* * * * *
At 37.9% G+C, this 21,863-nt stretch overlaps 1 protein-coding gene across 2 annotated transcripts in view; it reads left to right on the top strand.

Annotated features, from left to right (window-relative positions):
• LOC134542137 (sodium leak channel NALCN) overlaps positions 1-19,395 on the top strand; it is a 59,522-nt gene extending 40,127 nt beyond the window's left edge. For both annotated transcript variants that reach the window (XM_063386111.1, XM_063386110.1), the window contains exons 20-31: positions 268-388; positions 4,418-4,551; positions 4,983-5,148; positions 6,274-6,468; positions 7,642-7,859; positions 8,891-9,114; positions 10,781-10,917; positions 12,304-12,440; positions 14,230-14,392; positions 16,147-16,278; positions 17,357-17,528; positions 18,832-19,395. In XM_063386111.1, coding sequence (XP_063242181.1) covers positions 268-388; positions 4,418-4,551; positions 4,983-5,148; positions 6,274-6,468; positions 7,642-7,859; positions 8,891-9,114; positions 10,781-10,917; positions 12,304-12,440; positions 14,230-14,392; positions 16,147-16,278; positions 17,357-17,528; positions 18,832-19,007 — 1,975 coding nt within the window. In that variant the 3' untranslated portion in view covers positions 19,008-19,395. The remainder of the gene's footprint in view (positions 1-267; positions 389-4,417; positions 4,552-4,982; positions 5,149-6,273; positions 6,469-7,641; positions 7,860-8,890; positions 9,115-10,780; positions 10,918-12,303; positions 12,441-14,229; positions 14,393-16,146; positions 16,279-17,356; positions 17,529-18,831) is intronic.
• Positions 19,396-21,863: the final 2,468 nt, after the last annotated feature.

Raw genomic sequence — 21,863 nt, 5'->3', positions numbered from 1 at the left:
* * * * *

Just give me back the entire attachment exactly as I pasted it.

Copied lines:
At 37.9% G+C, this 21,863-nt stretch overlaps 1 protein-coding gene across 2 annotated transcripts in view; it reads left to right on the top strand.

Annotated features, from left to right (window-relative positions):
• LOC134542137 (sodium leak channel NALCN) overlaps positions 1-19,395 on the top strand; it is a 59,522-nt gene extending 40,127 nt beyond the window's left edge. For both annotated transcript variants that reach the window (XM_063386111.1, XM_063386110.1), the window contains exons 20-31: positions 268-388; positions 4,418-4,551; positions 4,983-5,148; positions 6,274-6,468; positions 7,642-7,859; positions 8,891-9,114; positions 10,781-10,917; positions 12,304-12,440; positions 14,230-14,392; positions 16,147-16,278; positions 17,357-17,528; positions 18,832-19,395. In XM_063386111.1, coding sequence (XP_063242181.1) covers positions 268-388; positions 4,418-4,551; positions 4,983-5,148; positions 6,274-6,468; positions 7,642-7,859; positions 8,891-9,114; positions 10,781-10,917; positions 12,304-12,440; positions 14,230-14,392; positions 16,147-16,278; positions 17,357-17,528; positions 18,832-19,007 — 1,975 coding nt within the window. In that variant the 3' untranslated portion in view covers positions 19,008-19,395. The remainder of the gene's footprint in view (positions 1-267; positions 389-4,417; positions 4,552-4,982; positions 5,149-6,273; positions 6,469-7,641; positions 7,860-8,890; positions 9,115-10,780; positions 10,918-12,303; positions 12,441-14,229; positions 14,393-16,146; positions 16,279-17,356; positions 17,529-18,831) is intronic.
• Positions 19,396-21,863: the final 2,468 nt, after the last annotated feature.

Raw genomic sequence — 21,863 nt, 5'->3', positions numbered from 1 at the left: